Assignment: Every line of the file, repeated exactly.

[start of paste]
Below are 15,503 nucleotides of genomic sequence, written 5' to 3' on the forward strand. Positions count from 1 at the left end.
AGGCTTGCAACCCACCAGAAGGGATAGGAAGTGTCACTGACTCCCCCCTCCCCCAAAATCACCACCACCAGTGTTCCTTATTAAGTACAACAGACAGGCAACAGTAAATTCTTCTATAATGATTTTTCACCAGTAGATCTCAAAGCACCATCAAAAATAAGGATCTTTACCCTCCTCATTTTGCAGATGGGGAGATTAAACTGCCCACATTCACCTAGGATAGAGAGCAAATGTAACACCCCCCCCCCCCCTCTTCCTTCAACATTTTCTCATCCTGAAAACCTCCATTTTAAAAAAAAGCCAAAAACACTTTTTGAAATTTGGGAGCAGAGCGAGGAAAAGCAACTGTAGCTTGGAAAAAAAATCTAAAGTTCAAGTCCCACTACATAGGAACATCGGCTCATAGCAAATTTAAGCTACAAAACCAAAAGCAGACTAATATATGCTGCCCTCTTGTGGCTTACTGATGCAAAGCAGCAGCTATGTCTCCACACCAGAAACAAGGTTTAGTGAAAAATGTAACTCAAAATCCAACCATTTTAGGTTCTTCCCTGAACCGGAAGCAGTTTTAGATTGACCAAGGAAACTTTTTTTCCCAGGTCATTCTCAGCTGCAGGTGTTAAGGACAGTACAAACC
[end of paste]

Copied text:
Below are 15,503 nucleotides of genomic sequence, written 5' to 3' on the forward strand. Positions count from 1 at the left end.
AGGCTTGCAACCCACCAGAAGGGATAGGAAGTGTCACTGACTCCCCCCTCCCCCAAAATCACCACCACCAGTGTTCCTTATTAAGTACAACAGACAGGCAACAGTAAATTCTTCTATAATGATTTTTCACCAGTAGATCTCAAAGCACCATCAAAAATAAGGATCTTTACCCTCCTCATTTTGCAGATGGGGAGATTAAACTGCCCACATTCACCTAGGATAGAGAGCAAATGTAACACCCCCCCCCCCCCTCTTCCTTCAACATTTTCTCATCCTGAAAACCTCCATTTTAAAAAAAAGCCAAAAACACTTTTTGAAATTTGGGAGCAGAGCGAGGAAAAGCAACTGTAGCTTGGAAAAAAAATCTAAAGTTCAAGTCCCACTACATAGGAACATCGGCTCATAGCAAATTTAAGCTACAAAACCAAAAGCAGACTAATATATGCTGCCCTCTTGTGGCTTACTGATGCAAAGCAGCAGCTATGTCTCCACACCAGAAACAAGGTTTAGTGAAAAATGTAACTCAAAATCCAACCATTTTAGGTTCTTCCCTGAACCGGAAGCAGTTTTAGATTGACCAAGGAAACTTTTTTTCCCAGGTCATTCTCAGCTGCAGGTGTTAAGGACAGTACAAACC